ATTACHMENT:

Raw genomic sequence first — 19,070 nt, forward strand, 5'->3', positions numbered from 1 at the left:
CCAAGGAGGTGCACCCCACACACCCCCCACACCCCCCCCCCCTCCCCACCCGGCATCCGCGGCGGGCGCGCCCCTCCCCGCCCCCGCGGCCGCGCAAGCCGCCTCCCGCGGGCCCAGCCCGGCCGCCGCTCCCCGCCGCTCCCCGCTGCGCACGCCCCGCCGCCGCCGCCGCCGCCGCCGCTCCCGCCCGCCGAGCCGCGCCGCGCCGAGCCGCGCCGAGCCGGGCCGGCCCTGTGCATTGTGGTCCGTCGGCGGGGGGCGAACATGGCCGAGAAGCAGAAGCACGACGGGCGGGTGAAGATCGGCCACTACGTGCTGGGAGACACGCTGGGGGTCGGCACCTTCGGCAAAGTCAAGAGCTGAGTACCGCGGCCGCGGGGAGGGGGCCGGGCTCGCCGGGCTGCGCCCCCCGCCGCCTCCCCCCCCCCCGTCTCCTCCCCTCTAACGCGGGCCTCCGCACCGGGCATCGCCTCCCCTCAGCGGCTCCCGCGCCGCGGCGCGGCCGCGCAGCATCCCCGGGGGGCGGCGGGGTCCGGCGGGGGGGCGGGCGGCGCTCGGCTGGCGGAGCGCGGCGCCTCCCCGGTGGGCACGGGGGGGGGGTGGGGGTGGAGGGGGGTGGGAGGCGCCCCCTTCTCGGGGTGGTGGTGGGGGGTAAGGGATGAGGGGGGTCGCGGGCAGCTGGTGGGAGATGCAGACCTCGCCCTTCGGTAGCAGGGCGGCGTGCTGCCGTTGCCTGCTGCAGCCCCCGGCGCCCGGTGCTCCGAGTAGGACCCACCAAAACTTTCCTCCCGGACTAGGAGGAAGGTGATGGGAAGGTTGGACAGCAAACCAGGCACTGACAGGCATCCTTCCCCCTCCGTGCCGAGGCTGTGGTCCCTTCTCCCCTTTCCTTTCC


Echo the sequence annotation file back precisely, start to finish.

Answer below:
Raw genomic sequence first — 19,070 nt, forward strand, 5'->3', positions numbered from 1 at the left:
CCAAGGAGGTGCACCCCACACACCCCCCACACCCCCCCCCCCTCCCCACCCGGCATCCGCGGCGGGCGCGCCCCTCCCCGCCCCCGCGGCCGCGCAAGCCGCCTCCCGCGGGCCCAGCCCGGCCGCCGCTCCCCGCCGCTCCCCGCTGCGCACGCCCCGCCGCCGCCGCCGCCGCCGCCGCTCCCGCCCGCCGAGCCGCGCCGCGCCGAGCCGCGCCGAGCCGGGCCGGCCCTGTGCATTGTGGTCCGTCGGCGGGGGGCGAACATGGCCGAGAAGCAGAAGCACGACGGGCGGGTGAAGATCGGCCACTACGTGCTGGGAGACACGCTGGGGGTCGGCACCTTCGGCAAAGTCAAGAGCTGAGTACCGCGGCCGCGGGGAGGGGGCCGGGCTCGCCGGGCTGCGCCCCCCGCCGCCTCCCCCCCCCCCGTCTCCTCCCCTCTAACGCGGGCCTCCGCACCGGGCATCGCCTCCCCTCAGCGGCTCCCGCGCCGCGGCGCGGCCGCGCAGCATCCCCGGGGGGCGGCGGGGTCCGGCGGGGGGGCGGGCGGCGCTCGGCTGGCGGAGCGCGGCGCCTCCCCGGTGGGCACGGGGGGGGGGTGGGGGTGGAGGGGGGTGGGAGGCGCCCCCTTCTCGGGGTGGTGGTGGGGGGTAAGGGATGAGGGGGGTCGCGGGCAGCTGGTGGGAGATGCAGACCTCGCCCTTCGGTAGCAGGGCGGCGTGCTGCCGTTGCCTGCTGCAGCCCCCGGCGCCCGGTGCTCCGAGTAGGACCCACCAAAACTTTCCTCCCGGACTAGGAGGAAGGTGATGGGAAGGTTGGACAGCAAACCAGGCACTGACAGGCATCCTTCCCCCTCCGTGCCGAGGCTGTGGTCCCTTCTCCCCTTTCCTTTCC